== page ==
Warren: Nowhere to hide

Last week Elizabeth Warren could at least point to a poll indicating voters didn’t care about the media’s obsession with her alleged Native American ancestry, but this week there was nowhere to hide.

She finally stopped ducking and tried to come clean about her background. It wasn’t pretty, as she was forced to admit that she probably told the University of Pennsylvania and Harvard about her Native American ancestry, although she couldn’t remember how she passed along that information. Earlier, she had said she first learned Harvard was claiming her as a minority when she read it in the Boston Herald.

How bad is the political fallout? Gov. Deval Patrick had to endorse Warren before this weekend’s Democratic state convention, Democratic rival Marisa DeFranco is getting plenty of air time, US Sen. Scott Brown is sitting pretty, and the stories keep coming.

In today’s papers, the Globe’s Brian McGrory seems puzzled after a revealing interview with Warren. Asked why she told reporters on April 27 that she first learned from reading the Herald that Harvard had claimed her as a Native American, she said she misunderstood the question. Asked why she never mentioned her Native American background to a Globe reporter who met her in Oklahoma early this year while researching a story on her upbringing, she said the reporter never asked her about it.

The Herald reports that Democrats preparing for their Springfield convention are nervous and warning that a vote for DeFranco will only help Brown. The Washington Post (via the Bangor Daily News) reports that Warren has learned the hard way an iron law of politics: bad denials make little things big. And the Herald’s Howie Carr is off on a new tack, claiming Warren bought several houses in Oklahoma at foreclosure with or for family members who later flipped the properties at a big profit.

The Herald editorial page seemed to get it right when it said elections are about more than issues. “They are about character, too,” the editorial said. “And if you lie about the little stuff, what happens when the big stuff comes along?”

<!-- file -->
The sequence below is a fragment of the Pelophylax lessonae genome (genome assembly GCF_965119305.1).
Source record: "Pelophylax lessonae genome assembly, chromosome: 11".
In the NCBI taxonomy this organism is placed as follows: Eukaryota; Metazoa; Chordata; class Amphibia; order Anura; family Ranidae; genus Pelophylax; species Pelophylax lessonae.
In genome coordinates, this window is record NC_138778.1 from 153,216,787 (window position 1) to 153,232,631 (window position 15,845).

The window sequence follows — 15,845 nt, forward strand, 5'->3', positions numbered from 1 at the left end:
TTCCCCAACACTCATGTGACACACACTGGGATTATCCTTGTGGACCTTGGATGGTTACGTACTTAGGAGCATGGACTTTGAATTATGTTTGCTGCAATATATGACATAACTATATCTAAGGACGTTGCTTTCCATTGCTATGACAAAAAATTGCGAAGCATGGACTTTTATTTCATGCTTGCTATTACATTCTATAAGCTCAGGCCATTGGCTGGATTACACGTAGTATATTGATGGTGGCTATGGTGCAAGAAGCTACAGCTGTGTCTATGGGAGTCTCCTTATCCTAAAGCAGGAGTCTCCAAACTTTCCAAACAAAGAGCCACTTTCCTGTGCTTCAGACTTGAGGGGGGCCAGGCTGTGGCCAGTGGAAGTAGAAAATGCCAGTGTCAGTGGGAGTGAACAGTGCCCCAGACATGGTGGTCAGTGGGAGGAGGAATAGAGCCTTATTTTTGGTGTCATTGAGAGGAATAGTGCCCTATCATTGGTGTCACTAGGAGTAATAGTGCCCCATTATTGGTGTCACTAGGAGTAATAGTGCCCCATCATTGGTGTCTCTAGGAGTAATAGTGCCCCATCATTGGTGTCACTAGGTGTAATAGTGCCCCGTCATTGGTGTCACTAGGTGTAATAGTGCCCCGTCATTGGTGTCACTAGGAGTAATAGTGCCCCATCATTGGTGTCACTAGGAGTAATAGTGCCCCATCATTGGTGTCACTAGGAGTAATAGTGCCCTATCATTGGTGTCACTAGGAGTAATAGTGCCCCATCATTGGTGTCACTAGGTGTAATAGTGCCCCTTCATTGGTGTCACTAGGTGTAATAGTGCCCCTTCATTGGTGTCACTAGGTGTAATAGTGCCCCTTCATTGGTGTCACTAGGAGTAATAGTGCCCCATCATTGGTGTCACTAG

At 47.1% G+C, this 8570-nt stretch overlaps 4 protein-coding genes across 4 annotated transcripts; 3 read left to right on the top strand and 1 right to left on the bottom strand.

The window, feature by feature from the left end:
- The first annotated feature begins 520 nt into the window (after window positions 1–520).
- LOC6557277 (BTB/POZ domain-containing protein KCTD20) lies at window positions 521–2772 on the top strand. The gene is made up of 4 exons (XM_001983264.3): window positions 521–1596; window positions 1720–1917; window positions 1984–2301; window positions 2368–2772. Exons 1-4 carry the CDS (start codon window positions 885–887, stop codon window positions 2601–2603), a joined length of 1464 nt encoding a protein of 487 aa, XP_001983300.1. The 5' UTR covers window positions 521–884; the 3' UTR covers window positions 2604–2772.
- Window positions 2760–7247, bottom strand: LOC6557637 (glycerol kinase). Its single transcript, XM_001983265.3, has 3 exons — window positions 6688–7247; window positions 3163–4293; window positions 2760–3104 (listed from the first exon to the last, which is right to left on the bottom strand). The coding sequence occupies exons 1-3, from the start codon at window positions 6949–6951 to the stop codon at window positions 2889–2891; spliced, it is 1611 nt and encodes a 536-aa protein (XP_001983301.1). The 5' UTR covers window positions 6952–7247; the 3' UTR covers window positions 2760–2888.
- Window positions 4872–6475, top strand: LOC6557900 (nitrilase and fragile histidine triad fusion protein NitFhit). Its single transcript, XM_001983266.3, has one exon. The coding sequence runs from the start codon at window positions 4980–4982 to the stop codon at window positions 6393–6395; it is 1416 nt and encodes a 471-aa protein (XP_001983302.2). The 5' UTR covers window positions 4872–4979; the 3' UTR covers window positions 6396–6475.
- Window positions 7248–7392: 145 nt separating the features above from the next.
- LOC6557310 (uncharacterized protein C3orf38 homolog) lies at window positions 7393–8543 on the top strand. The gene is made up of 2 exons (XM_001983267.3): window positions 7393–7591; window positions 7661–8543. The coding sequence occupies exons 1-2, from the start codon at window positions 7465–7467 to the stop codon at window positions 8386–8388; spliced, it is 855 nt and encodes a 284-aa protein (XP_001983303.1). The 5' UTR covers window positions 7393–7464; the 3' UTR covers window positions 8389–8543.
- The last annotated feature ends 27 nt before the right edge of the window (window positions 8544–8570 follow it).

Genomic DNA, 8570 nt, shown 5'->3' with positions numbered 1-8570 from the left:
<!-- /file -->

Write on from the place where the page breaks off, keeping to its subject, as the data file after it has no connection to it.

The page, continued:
–BRUCE MOHL


Store owners say a move by the Lottery to expand into online gambling would hurt their business in other sales by reducing traffic. The Gloucester Times has a similar story.


The Cohasset police chief has been placed on leave after members of the department filed complaints that he was physically abusive, forged documents, and influenced internal investigations.

A Saugus selectman calls for criminal prosecution of former town manager Andrew Bisignani for spending $450,000 without approval, the Lynn Item reports.

Boston city councilors are moving to ban installation of satellite TV dishes on the front of homes, saying they have become a blight in several neighborhoods.

One year after tornadoes blew through Western Mass., the Republican takes stock of recovery progress in Springfield, Wilbraham, Monson, West Springfield, Westfield, and Brimfield. The Republican also interviews residents who recall their experiences from that day. The MetroWest Daily News highlights ongoing volunteer efforts in the affected areas.

Newton orders the hanging tomato garden taken down.